One part of Elder Hallstrom’s talk that I remembered from Twitter Stake, but did not remember it came from this talk was when he said, “Many of us are not being regularly changed by [the sacrament’s] cleansing power because of our lack of reverence for this holy ordinance.” I remember people tweeting about having more reverence for the sacrament, but I didn’t remember that it came from Elder Hallstrom’s talk. I had a personal experience about the cleansing and changing power of the sacrament last week. “How meaningful are the ordinances in our lives? How focused are we on our covenants?” I wish I could say that every week was a good as last week, but it isn’t always. I, for one, need to be more deeply converted to the gospel of Jesus Christ.

What are your thoughts after studying these talks? Please share in the comments, and come back throughout the week to engage in the conversation!


To anyone who is checking out GCBC for the first time, the goal is to read one General Conference talk a week and discuss it together as an on-line “book club.”  If you want more information about how it works, go here.  And then join us.


I have been forgetting to mention – I have teamed up with Dave from Downright Dave to coordinate our GCBC schedule with his Weekly #ldsconf Chat. Basically between 8-9pm MST each Wednesday, folks are getting on Twitter to “chat” about the talks from General Conference, and Dave and I have coordinated so that the talks each week are the same. That is, the talk I announce on Sunday will be the talks that they discuss on the Twitter chat on Wednesdays. So if you are itching for some more “real time” discussion format, I encourage you to head over to Twitter. Not sure how to participate in a “chat” on Twitter? Head over to this post from Dave’s website for more information. He gives some pretty good instructions after the schedule.

Friday, April 13, 2012

Seasons of Womanhood

To every thing there is a season,
and a time to every purpose under the heaven:

A time to be born, and a time to die;
a time to plant, and a time to pluck up that which is planted;
A time to kill, and a time to heal;
a time to break down, and a time to build up;
A time to weep, and a time to laugh;
a time to mourn, and a time to dance;
A time to cast away stones, and a time to gather stones together;
a time to embrace, and a time to refrain from embracing;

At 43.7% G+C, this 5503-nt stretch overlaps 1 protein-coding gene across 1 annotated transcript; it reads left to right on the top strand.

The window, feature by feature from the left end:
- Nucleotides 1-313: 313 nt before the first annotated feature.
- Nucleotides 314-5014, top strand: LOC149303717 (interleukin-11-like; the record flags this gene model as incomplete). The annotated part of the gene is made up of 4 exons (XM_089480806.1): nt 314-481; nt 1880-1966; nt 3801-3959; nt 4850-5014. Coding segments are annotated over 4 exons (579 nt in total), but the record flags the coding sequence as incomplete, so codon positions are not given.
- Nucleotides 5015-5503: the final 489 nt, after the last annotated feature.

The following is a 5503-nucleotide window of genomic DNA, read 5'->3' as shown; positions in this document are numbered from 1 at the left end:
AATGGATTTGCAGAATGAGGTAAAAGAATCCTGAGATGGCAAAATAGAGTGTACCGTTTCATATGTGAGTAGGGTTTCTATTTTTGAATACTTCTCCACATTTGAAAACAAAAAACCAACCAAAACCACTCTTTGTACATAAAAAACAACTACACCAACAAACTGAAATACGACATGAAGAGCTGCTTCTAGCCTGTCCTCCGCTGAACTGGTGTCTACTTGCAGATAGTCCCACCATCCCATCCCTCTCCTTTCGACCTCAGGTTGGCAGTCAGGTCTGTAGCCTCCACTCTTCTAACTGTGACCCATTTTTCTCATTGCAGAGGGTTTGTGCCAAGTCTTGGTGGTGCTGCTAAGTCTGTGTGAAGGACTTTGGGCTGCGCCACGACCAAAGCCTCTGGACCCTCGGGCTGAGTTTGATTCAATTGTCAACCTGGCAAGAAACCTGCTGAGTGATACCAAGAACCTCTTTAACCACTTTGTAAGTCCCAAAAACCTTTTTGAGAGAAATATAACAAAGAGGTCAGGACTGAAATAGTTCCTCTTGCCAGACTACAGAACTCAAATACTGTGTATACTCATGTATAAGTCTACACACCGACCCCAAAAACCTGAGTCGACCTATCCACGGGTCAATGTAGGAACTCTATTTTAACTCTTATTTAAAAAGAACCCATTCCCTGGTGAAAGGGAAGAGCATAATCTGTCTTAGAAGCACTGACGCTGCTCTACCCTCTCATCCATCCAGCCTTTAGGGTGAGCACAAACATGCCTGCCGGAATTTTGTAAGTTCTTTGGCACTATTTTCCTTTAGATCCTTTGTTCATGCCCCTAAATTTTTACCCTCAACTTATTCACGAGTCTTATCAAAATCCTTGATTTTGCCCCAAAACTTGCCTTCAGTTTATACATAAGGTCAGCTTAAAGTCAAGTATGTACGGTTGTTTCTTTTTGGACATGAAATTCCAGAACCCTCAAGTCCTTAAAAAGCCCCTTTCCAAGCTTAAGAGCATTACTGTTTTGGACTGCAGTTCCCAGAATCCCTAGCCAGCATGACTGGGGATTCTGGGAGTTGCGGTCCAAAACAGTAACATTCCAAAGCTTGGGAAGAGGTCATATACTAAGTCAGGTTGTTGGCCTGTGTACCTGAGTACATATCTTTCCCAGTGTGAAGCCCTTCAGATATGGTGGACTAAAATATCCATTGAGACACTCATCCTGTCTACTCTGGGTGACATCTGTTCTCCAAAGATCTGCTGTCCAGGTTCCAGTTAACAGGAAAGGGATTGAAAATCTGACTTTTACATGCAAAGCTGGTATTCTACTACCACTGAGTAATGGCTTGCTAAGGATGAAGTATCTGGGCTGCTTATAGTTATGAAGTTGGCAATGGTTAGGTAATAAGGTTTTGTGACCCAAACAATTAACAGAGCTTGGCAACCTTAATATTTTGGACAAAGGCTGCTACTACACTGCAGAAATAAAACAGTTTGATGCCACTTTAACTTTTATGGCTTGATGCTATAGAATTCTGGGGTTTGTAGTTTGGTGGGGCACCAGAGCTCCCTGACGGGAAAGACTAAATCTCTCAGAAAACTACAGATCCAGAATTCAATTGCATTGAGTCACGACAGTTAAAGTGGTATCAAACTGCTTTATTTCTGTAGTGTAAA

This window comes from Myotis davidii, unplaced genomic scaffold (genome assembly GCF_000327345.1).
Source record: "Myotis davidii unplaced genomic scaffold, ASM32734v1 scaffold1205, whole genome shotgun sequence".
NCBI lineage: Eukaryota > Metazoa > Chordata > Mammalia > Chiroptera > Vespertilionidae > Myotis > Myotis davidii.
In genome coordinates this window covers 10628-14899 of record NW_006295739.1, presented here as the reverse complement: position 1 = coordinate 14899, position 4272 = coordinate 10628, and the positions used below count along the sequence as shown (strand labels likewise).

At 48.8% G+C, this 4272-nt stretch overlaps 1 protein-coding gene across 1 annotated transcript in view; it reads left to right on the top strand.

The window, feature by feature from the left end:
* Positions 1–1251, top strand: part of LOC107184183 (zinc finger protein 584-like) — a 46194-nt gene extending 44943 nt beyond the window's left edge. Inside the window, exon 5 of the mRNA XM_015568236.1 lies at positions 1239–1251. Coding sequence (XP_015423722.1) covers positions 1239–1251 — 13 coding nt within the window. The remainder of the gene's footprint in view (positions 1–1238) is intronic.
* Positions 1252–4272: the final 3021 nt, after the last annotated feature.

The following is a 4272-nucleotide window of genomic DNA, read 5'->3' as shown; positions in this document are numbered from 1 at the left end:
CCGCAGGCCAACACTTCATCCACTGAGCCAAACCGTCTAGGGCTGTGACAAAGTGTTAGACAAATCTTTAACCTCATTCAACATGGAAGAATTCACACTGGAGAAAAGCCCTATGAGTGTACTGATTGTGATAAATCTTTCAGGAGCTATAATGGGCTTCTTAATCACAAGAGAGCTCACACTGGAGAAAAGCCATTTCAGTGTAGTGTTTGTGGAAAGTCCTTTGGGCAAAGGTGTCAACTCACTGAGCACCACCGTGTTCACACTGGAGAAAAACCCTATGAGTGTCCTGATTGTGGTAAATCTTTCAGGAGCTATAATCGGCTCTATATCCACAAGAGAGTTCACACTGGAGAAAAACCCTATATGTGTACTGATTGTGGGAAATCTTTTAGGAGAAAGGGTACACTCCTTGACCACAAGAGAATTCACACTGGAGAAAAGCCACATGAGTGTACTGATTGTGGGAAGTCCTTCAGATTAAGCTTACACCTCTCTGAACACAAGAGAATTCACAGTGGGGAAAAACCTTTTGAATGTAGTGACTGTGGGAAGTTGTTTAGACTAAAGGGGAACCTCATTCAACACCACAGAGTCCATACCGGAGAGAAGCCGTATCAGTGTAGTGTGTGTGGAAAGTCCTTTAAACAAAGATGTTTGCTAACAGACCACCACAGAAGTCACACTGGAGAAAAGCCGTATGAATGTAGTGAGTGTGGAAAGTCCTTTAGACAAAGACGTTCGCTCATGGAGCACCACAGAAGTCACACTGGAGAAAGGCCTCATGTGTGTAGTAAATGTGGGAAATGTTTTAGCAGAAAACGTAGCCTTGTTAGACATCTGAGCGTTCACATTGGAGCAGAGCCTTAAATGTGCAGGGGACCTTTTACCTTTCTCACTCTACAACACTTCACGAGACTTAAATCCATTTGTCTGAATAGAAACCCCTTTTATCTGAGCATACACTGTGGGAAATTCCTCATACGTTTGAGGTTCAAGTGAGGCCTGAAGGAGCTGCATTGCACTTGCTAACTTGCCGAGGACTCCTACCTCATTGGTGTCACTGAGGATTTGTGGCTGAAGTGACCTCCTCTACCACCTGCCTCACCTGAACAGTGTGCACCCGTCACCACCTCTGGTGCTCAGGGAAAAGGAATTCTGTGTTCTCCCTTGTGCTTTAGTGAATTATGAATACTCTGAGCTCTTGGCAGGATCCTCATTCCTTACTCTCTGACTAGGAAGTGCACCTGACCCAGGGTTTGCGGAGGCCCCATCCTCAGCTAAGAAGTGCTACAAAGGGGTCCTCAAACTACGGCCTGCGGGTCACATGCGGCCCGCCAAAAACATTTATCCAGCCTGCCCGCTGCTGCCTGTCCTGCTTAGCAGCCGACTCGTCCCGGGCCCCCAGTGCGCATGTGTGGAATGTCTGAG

A time to get, and a time to lose;
a time to keep, and a time to cast away;
A time to rend, and a time to sew;
a time to keep silence, and a time to speak;

Ecclesiastes 3:1-7

I was originally going to title this post "seasons of motherhood" but then I realized that since all women are (or at least can be) mothers, even if they do not bear their own children biologically, the title I chose is more descriptive of this post - especially because women experience more seasons than just the seasons of motherhood.

A friend of mine is staying with us with her two children (ages 3 years and 5 months) while her husband is out of the country. My husband is also back and forth, in the country, out of the country, for the next several months, which was part of the reason we offered our home to her and her kids - so that we can provide companionship for one another while our husbands are away. It's been working out really well - she and I are very similar, and we HPIM2212are both really easy going. We get to have a lot of great gospel discussions, and we talk constantly about raising our kids and our struggles as mothers.

Recently my friend was chatting with her husband online and she was telling him about all the things that I do - I am pretty involved in the community with my children and I get to do a lot of things for "me" as well. My kids are 5 and 3. After my friend finished telling her husband about all the things I do he asked, "What do you do all day?" When she related this story to me, at the time where she quoted her husband's question I said emphatically, "You take care of a baby - that is a full time job in an of itself. My kids are older, they can take care of themselves." And then I commented, "When I have another baby, I am going to have to scale back dramatically."

As I said it, the full weight of that statement seemed to fall on me. I am going to have to scale back dramatically. If you know me, you know that this is not easy for me. Probably the hardest part about motherhood for me is the newborn stage when I do almost nothing other than keeping up on the necessary laundry and dishes and nurse and nap and change diapers.

I will admit it, I am one of those peoples who thinks naps (in general) are a waste of time.

Image Credit: fdecomite